Check out the competitions forum, where you'll find our monthly competition and other external competitions to enter as well. Each day click on a window to unveil new photography tips, treats and techniques.

View September's Photo Month Calendar. Search for all the latest photography gear and services in our dedicated photography directories. Another issue you will no doubt encounter, will be the type of lighting used is typically tungsten or fluorescent, usually flickering so fast, you cannot tell, until you take a photograph… you then get a band of green or purple, cutting your image into a two-tone photograph.

You will need to adjust your shutterspeed accordingly to either be faster or slower than the flickering of the lights. Worse case scenario is that you will be doing white balance adjustments to every good image you have taken, to make your set of images consistent. Yes, it gets VERY very exciting. So exciting that if you do not pay attention — you will get your camera kicked into your face!

I know, its happened to me. As for timing, you will need your camera on burst mode and you need to try and focus on the boxer, each of them, individually and try and learn their style. Hold down the shutter for 3 or 4 frames and then reassess for more shots. Sometimes a boxer will just go for a flurry of punches, usually in the last couple of rounds — some can go earlier, depending on their style — big punchers tend to get more tired over longer rounds so they will try and knock out or damage their opponent to the point of winning through the referee calling off the fight.

Others take their time, absorbing the hits until their opponent is tired then unleashes their own barrage of punches in the last round, hoping that they havent hurt themselves too much holding back and hoping that their opponent is too tired to defend.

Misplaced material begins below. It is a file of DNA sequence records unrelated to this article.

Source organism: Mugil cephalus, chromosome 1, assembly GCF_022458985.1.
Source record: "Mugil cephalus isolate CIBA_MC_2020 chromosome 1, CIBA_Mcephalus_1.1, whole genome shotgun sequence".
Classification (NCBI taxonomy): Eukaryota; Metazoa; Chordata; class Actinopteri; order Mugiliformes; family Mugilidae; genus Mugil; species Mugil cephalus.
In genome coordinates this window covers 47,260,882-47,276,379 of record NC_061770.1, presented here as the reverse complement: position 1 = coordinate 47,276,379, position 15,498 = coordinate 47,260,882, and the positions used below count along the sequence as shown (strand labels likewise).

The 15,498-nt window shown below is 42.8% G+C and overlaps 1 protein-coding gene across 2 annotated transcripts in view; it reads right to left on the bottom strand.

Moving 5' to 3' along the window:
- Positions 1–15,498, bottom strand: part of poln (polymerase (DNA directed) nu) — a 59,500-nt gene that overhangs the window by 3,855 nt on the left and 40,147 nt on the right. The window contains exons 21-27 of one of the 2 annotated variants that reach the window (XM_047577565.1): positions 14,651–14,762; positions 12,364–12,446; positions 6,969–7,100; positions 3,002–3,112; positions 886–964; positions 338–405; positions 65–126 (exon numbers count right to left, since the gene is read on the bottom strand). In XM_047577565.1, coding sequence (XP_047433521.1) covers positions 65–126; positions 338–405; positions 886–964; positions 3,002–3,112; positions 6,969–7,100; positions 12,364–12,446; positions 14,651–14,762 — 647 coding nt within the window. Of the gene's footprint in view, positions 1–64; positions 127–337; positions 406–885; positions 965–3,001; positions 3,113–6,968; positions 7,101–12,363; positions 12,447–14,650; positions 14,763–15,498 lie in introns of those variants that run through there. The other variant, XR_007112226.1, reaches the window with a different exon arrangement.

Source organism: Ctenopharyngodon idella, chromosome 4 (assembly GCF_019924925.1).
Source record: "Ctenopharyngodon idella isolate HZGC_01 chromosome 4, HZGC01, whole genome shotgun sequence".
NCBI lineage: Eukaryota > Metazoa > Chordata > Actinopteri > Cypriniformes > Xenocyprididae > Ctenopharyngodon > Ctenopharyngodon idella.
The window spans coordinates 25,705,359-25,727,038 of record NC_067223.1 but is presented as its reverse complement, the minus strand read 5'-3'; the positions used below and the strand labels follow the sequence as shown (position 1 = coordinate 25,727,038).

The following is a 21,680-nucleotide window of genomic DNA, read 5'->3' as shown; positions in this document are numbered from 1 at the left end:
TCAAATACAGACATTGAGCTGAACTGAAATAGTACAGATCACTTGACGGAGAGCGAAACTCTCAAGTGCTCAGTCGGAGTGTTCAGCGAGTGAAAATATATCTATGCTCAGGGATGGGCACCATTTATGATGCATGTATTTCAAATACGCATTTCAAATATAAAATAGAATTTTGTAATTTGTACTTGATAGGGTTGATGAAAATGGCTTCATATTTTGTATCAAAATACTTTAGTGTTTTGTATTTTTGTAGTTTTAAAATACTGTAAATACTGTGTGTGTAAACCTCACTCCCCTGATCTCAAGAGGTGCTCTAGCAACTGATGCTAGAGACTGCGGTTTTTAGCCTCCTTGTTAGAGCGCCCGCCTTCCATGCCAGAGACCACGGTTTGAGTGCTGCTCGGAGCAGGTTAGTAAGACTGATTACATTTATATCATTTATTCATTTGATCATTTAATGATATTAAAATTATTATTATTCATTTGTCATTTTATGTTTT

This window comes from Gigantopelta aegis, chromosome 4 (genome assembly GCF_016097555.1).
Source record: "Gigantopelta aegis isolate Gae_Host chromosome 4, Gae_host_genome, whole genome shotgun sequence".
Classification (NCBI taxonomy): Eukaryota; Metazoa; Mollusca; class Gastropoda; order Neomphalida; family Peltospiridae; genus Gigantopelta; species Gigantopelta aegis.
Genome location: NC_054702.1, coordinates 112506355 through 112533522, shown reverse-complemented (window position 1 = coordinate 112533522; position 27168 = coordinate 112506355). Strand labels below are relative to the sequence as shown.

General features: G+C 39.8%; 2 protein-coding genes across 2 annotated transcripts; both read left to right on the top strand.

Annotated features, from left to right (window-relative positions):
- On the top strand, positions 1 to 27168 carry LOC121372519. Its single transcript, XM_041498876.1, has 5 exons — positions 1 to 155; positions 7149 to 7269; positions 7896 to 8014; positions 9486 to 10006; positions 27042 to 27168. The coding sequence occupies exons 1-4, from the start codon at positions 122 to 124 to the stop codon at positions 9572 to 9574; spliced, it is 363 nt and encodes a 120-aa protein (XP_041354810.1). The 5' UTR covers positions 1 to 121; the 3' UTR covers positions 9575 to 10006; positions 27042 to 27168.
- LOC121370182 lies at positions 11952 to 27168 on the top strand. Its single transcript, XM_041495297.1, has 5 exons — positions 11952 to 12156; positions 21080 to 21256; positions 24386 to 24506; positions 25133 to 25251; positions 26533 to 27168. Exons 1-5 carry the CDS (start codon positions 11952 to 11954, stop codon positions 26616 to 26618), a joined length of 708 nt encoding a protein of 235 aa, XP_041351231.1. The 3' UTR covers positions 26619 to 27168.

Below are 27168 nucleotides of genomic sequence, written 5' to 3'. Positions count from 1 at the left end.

Its a fantastic sport, quite a bit of thought is required by the boxer and more so from the photographer who is trying to effectively beat punches by both boxers in an effort to capture that perfect image.

What NOT to do: You do not want to be flashing a strong light in front of a boxer who is trying to defend themselves. The last thing you want, is the boxer taking out their loss on you! Wide angle-zoom lens, I use mm at F4. If you use a prime lens, you will be restricting the amount of view that you can take. Set your shutterspeed first — then adjust your ISO level to bring your exposure to the correct level.

Use your histogram brightness mode or a light meter to monitor what the camera is seeing. Expect to use a LOT of memory cards. Typically, just a 3 minute round, 4 rounds per fight can eat up 16GB of RAW image data if you burst enough.

If you havent got the memory cards or not very good at processing then I suggest either cutting down the quality of the RAW files or shooting in JPG not recommended as you cant do much with the image in post so you can get all of your shots. Just dont do it, believe me.

Un saludo desde Carmelo- Uruguay.